Many low- and middle-income economies are not catching up with rich-world counterparts, according to recent UNCTAD analysis, showing that even as extreme poverty has declined, wider development gains have stalled and “income traps” remain intractable for billions of people. The problems of these economies and a package of policies needed to escape income traps will be discussed at a round table on 20 July 2016 during the fourteenth session of the United Nations Conference on Trade and Development – UNCTAD 14, the four-yearly ministerial meeting taking place in Nairobi.
Income traps arise when the structural changes needed to speed up and sustain economic growth as countries climb the development ladder become increasingly challenging. But, as the experience of such East-Asian economies as Hong Kong (China) and the Republic of Korea, and more recently (and at lower levels of income) China and Malaysia, shows, income traps can be avoided.
In all of these catch-up economies, albeit to varying degrees, new production and export capacity was sequentially developed in industries (for example, iron, steel and electronics) using skills and capabilities transferred from existing industries, but also by the “comparative-advantage defying” intervention of policymakers. This strategic increase in high “connectivity” sectors allows a systematic transition towards more sophisticated and higher value added activities to be undertaken that eventually lead to closing productivity gaps.
Statistical analysis undertaken by UNCTAD (see figure) shows that in the last 25 years, the income gap in 1990 between developing countries and the developed member countries of the Organization for Economic Cooperation and Development (OECD) has persisted in many cases, and in some countries has even grown wider. It has reduced at annual rate faster than 1 per cent in only nine economies. This highlights the lack of convergence with leading economies.
While most economies that have experienced relatively fast convergence come from South and South-East Asia, many countries in Latin America, as well as in the Middle East and North Africa, have not made much progress. Notable exceptions include Chile and Mauritius.
UNCTAD data also show that in 2014 around half of developing countries had a per capita income lower than 15 per cent of the OECD average. For these countries, catching up with leading economies remains decades away even if they were able to replicate the stellar performance of an economy such as that of the Republic of Korea.
Late-developing countries can reap “easy” productivity gains by shifting workers from underemployment in agriculture to export-oriented urban manufacturing but, as an economy grows richer, the pool of underemployed rural labour will eventually be absorbed and real wages in urban manufacturing will begin to rise.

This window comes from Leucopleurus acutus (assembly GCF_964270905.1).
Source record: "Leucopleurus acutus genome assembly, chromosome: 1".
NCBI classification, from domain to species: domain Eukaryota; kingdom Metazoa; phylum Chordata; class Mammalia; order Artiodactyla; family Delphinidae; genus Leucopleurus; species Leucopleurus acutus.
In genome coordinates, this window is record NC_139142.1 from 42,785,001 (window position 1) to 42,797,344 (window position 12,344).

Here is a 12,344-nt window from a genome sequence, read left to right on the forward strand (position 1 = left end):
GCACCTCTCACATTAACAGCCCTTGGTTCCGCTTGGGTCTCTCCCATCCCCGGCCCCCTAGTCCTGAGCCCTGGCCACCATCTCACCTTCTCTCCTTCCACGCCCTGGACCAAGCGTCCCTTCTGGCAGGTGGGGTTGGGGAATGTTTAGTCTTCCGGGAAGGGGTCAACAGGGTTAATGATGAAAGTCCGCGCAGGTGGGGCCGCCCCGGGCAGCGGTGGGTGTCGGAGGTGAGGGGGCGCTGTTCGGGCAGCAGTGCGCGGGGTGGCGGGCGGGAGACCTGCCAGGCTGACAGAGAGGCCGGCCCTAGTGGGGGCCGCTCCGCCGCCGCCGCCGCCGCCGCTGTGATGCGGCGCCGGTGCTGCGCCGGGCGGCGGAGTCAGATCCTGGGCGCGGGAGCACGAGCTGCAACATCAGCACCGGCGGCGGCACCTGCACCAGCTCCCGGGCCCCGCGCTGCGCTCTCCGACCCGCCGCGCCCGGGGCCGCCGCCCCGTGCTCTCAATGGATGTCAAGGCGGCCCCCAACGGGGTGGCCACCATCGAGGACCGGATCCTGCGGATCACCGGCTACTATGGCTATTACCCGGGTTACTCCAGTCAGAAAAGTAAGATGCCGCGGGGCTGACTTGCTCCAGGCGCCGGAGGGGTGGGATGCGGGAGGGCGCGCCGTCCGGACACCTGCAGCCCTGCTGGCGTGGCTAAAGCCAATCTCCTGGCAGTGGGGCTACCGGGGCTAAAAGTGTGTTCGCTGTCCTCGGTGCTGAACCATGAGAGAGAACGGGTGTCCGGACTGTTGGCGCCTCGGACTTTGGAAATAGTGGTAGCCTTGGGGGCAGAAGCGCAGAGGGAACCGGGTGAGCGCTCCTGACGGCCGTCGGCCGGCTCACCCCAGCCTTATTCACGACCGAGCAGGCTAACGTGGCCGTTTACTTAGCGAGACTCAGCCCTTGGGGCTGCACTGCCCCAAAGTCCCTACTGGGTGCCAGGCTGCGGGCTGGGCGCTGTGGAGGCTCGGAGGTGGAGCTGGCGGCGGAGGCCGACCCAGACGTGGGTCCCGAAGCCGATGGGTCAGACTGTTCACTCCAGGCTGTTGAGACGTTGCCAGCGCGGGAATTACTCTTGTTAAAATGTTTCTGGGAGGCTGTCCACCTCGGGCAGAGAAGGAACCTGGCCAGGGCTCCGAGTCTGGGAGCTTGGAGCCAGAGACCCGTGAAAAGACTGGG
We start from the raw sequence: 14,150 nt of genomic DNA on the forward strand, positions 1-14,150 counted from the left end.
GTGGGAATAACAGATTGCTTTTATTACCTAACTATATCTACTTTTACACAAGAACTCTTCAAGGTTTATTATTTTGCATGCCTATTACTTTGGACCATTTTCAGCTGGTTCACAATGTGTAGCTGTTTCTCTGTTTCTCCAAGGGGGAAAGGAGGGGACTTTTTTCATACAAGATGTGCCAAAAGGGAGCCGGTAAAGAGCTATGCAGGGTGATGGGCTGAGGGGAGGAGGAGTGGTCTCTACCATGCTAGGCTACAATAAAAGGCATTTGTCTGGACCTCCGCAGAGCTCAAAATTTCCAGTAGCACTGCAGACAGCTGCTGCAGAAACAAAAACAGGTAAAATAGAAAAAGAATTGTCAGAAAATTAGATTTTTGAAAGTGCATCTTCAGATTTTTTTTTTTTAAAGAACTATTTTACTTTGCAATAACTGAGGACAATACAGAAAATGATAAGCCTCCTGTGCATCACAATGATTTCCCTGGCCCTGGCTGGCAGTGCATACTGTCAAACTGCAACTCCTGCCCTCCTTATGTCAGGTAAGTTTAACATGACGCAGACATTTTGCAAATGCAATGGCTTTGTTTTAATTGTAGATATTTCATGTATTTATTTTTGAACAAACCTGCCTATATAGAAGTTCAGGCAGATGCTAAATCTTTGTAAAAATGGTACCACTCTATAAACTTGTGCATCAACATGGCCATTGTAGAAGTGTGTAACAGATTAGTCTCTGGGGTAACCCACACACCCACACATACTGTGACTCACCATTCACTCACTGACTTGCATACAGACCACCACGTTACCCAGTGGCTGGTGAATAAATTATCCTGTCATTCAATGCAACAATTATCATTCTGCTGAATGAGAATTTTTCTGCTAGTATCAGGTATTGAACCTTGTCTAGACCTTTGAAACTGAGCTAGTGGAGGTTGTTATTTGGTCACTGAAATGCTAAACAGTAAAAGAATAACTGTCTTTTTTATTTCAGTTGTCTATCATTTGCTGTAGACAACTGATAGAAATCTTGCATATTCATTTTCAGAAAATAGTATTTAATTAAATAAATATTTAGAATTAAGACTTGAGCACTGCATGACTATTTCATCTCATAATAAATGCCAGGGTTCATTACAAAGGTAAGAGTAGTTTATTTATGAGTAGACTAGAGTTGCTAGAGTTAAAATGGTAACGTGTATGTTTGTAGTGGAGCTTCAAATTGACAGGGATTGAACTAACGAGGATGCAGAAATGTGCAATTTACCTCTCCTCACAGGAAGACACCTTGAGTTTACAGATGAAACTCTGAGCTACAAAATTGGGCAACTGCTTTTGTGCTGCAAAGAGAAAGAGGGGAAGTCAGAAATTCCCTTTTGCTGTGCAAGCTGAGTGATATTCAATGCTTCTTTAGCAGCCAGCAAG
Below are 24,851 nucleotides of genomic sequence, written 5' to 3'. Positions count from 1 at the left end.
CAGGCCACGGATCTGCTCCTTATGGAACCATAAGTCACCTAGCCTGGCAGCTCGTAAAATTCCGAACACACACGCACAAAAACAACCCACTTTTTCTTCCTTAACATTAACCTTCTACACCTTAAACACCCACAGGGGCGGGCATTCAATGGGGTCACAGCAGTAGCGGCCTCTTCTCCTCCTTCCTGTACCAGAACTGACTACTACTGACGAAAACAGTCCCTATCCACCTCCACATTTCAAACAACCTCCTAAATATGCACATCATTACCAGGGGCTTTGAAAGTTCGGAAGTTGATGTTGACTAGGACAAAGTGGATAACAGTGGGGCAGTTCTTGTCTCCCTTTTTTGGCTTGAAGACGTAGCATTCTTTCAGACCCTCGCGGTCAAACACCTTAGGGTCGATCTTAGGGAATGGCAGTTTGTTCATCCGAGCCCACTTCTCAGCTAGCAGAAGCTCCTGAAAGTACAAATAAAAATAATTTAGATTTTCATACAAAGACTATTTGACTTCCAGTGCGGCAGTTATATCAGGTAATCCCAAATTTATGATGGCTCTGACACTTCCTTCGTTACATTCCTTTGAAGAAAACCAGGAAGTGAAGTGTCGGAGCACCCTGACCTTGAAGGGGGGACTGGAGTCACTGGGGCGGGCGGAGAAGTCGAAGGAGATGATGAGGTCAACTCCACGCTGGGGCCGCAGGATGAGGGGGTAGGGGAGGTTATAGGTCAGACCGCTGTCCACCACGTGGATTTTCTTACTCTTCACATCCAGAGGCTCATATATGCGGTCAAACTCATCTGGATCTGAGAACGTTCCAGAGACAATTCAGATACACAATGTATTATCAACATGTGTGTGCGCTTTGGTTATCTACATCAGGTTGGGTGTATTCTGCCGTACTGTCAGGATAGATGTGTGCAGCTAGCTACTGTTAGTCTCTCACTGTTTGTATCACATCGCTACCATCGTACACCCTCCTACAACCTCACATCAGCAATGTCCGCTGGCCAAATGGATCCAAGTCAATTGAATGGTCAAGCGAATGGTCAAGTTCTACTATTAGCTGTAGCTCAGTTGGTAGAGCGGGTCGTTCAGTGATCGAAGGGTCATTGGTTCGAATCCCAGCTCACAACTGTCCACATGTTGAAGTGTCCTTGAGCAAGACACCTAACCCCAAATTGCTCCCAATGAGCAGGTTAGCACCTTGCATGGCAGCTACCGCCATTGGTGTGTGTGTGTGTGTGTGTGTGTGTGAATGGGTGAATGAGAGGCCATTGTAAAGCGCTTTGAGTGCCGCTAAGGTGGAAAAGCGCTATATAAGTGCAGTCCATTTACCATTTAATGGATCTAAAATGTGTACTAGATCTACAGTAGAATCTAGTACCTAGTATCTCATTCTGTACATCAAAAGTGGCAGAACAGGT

Beyond this developmental turning point, productivity growth from moving rural surplus labour into manufacturing needs to be replaced by productivity growth from using better technology. Developing countries must therefore progressively acquire the capabilities needed to develop new products and production techniques or to adopt (and adapt) advanced technologies developed abroad. Most of them, however, still lack the proper institutional and production mix that would allow them to develop or make use of knowledge-intensive products. This explains why economic growth may suddenly come to a stop, and convergence remains unachieved.
There are five elements, according to UNCTAD, that are important for the success of policies designed to help governments escape income traps.
- Rents created by government policy should be made available only as a condition of enhanced performance, especially of exports and of technological upgrading. Policies designed to get out of income traps should constantly push the technology frontier by incorporating selected high-productivity projects that are more technologically advanced, boost skills and bring higher levels of research and development.
- The specific sectors and industries supported should vary from country to country according to their strengths and potential for upgrading, dynamic comparative advantage and impact on job creation and inequality.
- Strategic collaboration between the private sector and Government should be pursued with the objective of uncovering the potential of different sectors, identifying the most critical constraints in each of them and choosing the type of interventions most likely to succeed.
- Industrial policy should not be conceived in a vacuum but rather articulated with other development policies, using their respective instruments in a concerted fashion to maximize coherence and achieve goals.
- An effective industrial strategy depends on the creation of an appropriate structure of public and private institutions and, not least, on the development of a strong and competent public bureaucracy.